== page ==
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Resolution versus Decision

I have been learning more about the difference between a resolution—wanting something to be the case—and decision—actually willing the action and doing it.

I used to lie in bed in the morning and resolve to eat rationally that day. Five minutes later I would walk into the kitchen and begin eating a piece of leftover cake from the party the night before, all the while thinking to myself, “I don’t want to eat this.” The disconnection between my “wanting” and my “actions” used to distress and puzzle me, especially around my overeating.

Things started to change last summer. A friend had succeeded on an eating program and invited me to consider it. I received all the handouts about it and saw that it contained several rules that I knew would be problematic, such as no eating after 6:00 p.m. I spent a month working up to a commitment to stick to the program. I worked through each component of it by envisioning myself actually doing it. I discharged on my fears of losing weight and making mistakes, feelings of hopelessness and discouragement, and my resistance to rules. When I started the program, I had moved from resolving to get control of my eating to actually having decided to do it.

My husband and I had planned to go with friends on a summer vacation that would place us around lots of food. I spent a month discharging my feelings of being “trapped.” I would be around all that tempting food, and I couldn’t figure out on what basis I would say no to it. I was feeling like a helpless victim of the situation, while forming powerless resolutions. Part of me wanted to overeat ice cream and other desserts, since the vacation would be the perfect excuse to indulge. I realized that as much as I was struggling to “resolve” to stick to my eating plan, in my head I had already decided to eat everything I wanted.

But I also didn’t want to gain weight and didn’t want to give up being in charge. I finally realized that the way forward was to give up my “resolutions,” “hopings,” and “wantings.” Instead of “resolving” to eat well, “hoping” I would be able to handle the restimulation, or “really wanting” not to gain weight, what I needed was an actual decision. And a big part of that would be developing the skill to detect when I felt like I had made a decision but part of me actually had not. I needed to get all of me behind the decision, not just the “should” part of my brain.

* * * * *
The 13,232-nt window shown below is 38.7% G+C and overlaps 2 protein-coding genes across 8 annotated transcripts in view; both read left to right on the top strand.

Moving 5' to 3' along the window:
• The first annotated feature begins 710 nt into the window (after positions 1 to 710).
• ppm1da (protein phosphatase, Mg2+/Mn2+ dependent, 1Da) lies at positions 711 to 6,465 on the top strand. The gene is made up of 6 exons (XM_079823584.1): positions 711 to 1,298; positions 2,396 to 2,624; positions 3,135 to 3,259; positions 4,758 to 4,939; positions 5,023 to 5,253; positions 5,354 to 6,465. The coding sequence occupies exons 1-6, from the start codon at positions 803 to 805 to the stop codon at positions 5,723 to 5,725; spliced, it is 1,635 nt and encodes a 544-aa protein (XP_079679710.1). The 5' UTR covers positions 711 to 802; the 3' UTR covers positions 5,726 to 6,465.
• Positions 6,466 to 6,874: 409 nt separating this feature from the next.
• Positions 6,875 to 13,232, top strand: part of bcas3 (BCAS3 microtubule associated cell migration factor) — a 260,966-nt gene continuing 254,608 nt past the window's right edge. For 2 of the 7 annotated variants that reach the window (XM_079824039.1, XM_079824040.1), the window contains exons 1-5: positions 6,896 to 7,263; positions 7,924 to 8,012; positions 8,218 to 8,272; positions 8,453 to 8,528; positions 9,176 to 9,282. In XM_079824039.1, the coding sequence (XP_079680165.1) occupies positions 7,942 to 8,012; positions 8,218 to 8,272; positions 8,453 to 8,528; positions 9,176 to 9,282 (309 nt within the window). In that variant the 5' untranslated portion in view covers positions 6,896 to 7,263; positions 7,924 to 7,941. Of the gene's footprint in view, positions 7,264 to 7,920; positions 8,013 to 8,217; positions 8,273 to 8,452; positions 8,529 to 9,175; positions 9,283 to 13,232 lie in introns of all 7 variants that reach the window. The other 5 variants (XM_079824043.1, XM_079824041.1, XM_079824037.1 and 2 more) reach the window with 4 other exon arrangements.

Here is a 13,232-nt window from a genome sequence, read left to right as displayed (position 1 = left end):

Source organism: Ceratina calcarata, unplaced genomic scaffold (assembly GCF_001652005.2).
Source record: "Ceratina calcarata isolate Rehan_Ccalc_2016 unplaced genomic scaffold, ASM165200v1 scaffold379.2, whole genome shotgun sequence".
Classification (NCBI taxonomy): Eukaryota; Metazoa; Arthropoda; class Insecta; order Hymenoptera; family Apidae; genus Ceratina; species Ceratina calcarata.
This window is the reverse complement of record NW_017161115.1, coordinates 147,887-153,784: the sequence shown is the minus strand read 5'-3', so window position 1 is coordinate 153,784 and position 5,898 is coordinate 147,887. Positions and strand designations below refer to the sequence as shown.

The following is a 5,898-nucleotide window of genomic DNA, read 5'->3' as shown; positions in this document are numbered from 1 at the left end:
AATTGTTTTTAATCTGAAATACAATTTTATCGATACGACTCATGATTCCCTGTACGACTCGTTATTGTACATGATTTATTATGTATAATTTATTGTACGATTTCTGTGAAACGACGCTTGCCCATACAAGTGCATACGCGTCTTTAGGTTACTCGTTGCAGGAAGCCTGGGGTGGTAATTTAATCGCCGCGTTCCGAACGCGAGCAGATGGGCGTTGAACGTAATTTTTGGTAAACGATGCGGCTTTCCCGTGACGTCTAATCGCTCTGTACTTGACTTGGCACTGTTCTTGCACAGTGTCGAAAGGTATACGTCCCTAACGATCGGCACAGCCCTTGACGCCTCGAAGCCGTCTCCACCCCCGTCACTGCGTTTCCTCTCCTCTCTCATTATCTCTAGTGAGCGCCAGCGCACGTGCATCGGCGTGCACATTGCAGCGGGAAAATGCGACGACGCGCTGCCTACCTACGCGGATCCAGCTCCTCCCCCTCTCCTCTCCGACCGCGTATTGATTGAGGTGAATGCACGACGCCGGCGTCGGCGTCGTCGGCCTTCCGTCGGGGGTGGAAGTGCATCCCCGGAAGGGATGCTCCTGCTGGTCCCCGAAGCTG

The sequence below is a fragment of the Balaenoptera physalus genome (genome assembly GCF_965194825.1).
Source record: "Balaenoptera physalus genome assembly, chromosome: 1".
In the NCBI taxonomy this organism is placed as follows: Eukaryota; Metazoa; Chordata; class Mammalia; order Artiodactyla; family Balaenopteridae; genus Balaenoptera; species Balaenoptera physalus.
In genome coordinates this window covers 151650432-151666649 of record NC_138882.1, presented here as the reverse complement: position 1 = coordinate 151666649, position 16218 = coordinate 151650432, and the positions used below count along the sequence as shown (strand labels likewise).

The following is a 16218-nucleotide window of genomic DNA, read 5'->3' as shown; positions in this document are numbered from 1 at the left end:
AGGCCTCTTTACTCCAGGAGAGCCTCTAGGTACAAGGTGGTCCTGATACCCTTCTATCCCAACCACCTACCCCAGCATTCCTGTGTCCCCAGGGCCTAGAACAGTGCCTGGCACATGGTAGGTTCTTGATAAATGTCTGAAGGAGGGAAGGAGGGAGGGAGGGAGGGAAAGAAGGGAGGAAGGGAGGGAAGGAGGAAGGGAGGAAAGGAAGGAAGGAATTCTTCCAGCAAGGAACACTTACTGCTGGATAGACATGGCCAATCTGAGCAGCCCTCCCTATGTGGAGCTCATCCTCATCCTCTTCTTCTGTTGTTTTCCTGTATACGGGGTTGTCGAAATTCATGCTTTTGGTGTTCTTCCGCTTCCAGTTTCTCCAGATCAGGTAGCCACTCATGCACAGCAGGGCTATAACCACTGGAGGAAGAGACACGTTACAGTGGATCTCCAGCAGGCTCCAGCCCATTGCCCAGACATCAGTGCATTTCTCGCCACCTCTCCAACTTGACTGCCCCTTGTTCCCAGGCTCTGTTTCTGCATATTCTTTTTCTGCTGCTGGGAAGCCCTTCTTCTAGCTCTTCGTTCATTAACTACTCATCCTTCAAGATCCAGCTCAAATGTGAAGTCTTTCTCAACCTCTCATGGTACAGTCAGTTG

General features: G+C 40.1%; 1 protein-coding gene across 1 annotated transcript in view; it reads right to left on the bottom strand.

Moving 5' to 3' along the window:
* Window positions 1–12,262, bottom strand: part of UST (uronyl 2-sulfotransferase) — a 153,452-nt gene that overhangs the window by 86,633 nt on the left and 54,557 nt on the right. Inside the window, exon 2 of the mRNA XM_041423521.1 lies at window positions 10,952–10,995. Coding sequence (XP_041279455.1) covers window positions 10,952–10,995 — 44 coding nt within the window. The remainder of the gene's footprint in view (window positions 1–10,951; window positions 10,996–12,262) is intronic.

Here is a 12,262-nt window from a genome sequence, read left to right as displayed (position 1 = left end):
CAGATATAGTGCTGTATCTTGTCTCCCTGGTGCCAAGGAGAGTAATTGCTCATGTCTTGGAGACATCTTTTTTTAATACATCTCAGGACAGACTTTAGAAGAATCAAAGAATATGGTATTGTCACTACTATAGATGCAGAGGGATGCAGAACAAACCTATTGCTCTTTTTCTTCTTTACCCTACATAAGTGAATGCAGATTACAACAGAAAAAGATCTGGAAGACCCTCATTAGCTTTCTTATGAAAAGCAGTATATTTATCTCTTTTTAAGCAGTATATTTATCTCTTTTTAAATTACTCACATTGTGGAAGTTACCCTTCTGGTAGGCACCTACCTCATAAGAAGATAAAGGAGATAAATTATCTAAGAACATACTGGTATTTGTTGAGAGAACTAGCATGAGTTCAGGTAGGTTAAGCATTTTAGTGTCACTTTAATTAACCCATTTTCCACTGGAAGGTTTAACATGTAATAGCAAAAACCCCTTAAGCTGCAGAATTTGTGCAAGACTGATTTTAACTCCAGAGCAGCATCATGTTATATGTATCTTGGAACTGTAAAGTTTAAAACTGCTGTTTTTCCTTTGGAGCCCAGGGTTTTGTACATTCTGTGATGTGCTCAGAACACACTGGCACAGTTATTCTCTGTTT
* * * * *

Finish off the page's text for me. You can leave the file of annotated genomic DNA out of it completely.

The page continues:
I had to think through every situation I would find difficult to manage, and I finally found an idea I could hang on to. I knew I would be offered expensive food, such as smoked fish, as well as cheap food, such as pancakes—all at the same fixed cost. I decided to skip all the cheap food and instead eat mainly the expensive food. I pictured myself going happily through the buffet line, picking out the smoked salmon and skipping the pancakes and not feeling that I “wanted” something else. (My motivation probably had something to do with having been raised poor.)

Once I was able to see myself actually doing what I had decided, I knew I would be all right. I needed to get all of me headed in the same direction—my wants, my desires, my will, and my actions.

In looking back over the years, I see that my resolutions never involved any actual decision. As they say, the road to hell is paved with good intentions. Now I am better at catching myself when I announce to myself that I should do “x.” Such self-pronouncements I realize are not something I’ve agreed to; in fact, part of me is already rebelling and deciding to do something else.

I have learned that a decision has to go very deep for me—I need to get all of me on board and in agreement with it. I need to be able to envision doing the right thing and refraining from doing something else—otherwise it’s not really a decision.

Judy Kay

Tacoma, Washington, USA

(Present Time 187, April 2017)


Last modified: 2020-07-01 09:06:00+00